The Deep Value of Community Engagement in Urban Planning
At a recent Metropolis Think Tank in Chicago, architects and developers explored the immense benefits of crossing social and cultural boundaries when planning new neighborhoods.
A protracted real estate fight loomed over a recent Metropolis Think Tank event held at SmithGroup’s Chicago office. On the very day that panelists gathered to discuss reinventing and creating communities, the local city council approved a $6 billion mega-development in the North Side.
Lincoln Yards promises to transform a former industrial site into a mixed-use mini-high-rise district. On that day in early April, the city moved to confer public subsidies totaling $1.6 billion, a decision that followed in the wake of impassioned debates that highlighted the city’s need for more affordable housing and its duty to prevent the rupturing of neighborhoods that attend such wholescale developments. One of the panelists, Erin Lavin Cabonargi, a former executive with Lincoln Yard’s developer Sterling Bay, is a veteran of these disputes. She called Lincoln Yards “my baby for the last four years.”
But for the work of community building, four years isn’t very long. Again and again, panelists affirmed the need for monastic patience and obsessive listening. As the former executive director of Chicago’s Public Buildings Commission, panelist Lavin Cabonargi noted that there’s immense benefit to crossing social and cultural boundaries even when it slows things down. While working on a new library in the Chinatown neighborhood, many of her collaborators with the Chinese American Service League didn’t speak English, and the job required deep dives into culturally specific topics like feng shui. It ended up as “one of the most phenomenal interplays with the community that I’ve ever had the pleasure of working with,” recalled Cabonargi, who is currently managing director of Hibernian Advisors, a commercial real estate, infrastructure, and government affairs consultancy.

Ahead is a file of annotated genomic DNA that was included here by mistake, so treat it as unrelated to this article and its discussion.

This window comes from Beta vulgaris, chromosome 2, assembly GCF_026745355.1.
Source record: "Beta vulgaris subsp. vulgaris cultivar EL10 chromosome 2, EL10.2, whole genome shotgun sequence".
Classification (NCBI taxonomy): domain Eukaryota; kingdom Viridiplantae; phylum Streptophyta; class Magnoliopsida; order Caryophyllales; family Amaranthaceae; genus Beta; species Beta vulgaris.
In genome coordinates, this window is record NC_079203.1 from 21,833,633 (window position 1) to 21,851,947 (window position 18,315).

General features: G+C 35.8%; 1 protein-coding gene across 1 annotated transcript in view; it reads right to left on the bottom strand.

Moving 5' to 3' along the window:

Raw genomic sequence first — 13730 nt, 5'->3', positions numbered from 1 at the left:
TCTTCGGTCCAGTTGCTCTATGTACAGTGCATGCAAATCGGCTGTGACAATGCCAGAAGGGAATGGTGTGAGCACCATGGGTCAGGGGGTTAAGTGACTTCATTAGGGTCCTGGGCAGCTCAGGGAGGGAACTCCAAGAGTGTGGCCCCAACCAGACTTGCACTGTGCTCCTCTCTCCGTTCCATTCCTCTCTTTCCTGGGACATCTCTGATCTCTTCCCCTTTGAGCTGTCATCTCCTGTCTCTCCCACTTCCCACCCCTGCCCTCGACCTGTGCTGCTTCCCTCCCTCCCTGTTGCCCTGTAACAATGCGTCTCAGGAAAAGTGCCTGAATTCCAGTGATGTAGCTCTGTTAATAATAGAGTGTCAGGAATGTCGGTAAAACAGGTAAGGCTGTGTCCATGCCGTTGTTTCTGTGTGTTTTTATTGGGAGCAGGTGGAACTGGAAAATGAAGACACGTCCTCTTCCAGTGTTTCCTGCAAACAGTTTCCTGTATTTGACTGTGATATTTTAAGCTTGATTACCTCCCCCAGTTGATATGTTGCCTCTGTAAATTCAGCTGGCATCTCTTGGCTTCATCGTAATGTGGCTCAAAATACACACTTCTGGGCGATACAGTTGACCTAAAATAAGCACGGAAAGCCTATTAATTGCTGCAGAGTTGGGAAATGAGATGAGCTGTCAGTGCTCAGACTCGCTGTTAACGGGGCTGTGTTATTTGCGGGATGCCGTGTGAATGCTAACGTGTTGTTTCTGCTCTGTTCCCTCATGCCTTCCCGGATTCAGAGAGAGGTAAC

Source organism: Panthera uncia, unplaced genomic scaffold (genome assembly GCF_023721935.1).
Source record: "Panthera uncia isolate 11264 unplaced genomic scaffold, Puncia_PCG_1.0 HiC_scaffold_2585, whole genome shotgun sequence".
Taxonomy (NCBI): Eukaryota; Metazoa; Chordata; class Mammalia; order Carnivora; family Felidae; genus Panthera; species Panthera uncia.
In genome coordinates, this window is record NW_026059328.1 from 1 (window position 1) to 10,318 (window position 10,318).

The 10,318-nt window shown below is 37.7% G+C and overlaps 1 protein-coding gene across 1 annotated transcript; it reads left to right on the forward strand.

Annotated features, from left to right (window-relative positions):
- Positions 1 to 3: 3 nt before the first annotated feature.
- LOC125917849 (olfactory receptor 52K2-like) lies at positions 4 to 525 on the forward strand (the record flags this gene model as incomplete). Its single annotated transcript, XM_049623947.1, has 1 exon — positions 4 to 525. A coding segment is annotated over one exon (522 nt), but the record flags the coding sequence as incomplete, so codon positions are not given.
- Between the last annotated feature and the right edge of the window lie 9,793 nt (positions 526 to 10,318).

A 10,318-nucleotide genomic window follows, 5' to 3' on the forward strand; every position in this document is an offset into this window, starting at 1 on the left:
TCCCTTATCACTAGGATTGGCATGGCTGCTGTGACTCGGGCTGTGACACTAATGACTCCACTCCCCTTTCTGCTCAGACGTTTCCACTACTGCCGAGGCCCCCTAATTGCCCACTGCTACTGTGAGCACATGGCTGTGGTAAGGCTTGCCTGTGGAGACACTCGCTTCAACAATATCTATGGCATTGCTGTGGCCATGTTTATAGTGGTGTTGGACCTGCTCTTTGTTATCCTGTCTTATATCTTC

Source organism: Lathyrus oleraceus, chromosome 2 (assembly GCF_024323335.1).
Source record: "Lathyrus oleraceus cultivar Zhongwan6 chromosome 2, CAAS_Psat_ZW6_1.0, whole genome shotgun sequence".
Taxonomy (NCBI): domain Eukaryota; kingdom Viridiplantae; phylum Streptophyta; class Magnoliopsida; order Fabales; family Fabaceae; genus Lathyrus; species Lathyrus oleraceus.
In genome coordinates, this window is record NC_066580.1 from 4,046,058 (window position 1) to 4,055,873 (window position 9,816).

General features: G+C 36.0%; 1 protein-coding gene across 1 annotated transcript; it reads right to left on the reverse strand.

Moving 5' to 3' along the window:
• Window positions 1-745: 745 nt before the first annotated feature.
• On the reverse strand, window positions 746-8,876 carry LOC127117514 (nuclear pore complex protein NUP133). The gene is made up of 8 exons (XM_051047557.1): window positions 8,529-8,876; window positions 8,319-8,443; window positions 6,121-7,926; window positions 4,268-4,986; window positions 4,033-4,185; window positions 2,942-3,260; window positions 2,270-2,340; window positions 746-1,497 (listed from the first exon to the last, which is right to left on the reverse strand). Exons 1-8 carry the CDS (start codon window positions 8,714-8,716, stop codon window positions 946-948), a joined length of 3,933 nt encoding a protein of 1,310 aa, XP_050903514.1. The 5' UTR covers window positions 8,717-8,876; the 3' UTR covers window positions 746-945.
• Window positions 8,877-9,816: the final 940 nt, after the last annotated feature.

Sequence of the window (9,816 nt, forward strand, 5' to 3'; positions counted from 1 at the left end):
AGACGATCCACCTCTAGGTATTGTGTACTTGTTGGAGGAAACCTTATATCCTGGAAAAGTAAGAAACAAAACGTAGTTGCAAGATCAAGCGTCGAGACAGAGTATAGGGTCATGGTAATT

This kind of give-and-take obviates the now-quaint vision of the architect as lonely genius channeling mysterious inspiration. “Engagement and collaboration requires a different kind of architect,” observed SmithGroup’s Matt Dumich. “It’s about facilitating conversations and listening, which is a different way from [how] architects are used to working. The model of the architect with a cape is dead—the ‘master builder.’ Today we’re master collaborators.”
The panel shifted to Chicago’s South Side, where in the historic Pullman neighborhood architects and non-profits are called on to work with different groups (long-time residents and awaited tourists) with almost perfectly opposed priorities. A site of architectural, industrial, labor, and civil rights history, this former red brick company town built by railcar magnate George Pullman was declared a national monument in 2015, and the non-profit Chicago Neighborhood Initiatives (CNI) is working to channel this growth after decades of disinvestment. Within the next six or so years, “We’re expecting 300,000 visitors annually,” said Ciere Boatright of CNI. “That means that folks need somewhere to eat, they need hotels. When we think about diverse land uses, we’re thinking about all these things: housing, recreation, amenities, retail, industrial development, jobs. How do we make sure the folks that live there are benefitting from all the development?”
Perhaps most importantly, community members should feel listened to while they participate in the design and development process. The road out of systematic disinvestment experienced by many neighborhoods in Chicago’s South and West sides is long, Boatright pointed out. “Our work has been long-term, [so residents] hold us accountable. Our disinvested neighborhoods didn’t get this way in 10 years. It’s not going to take 10 years for them to revitalize all together.”
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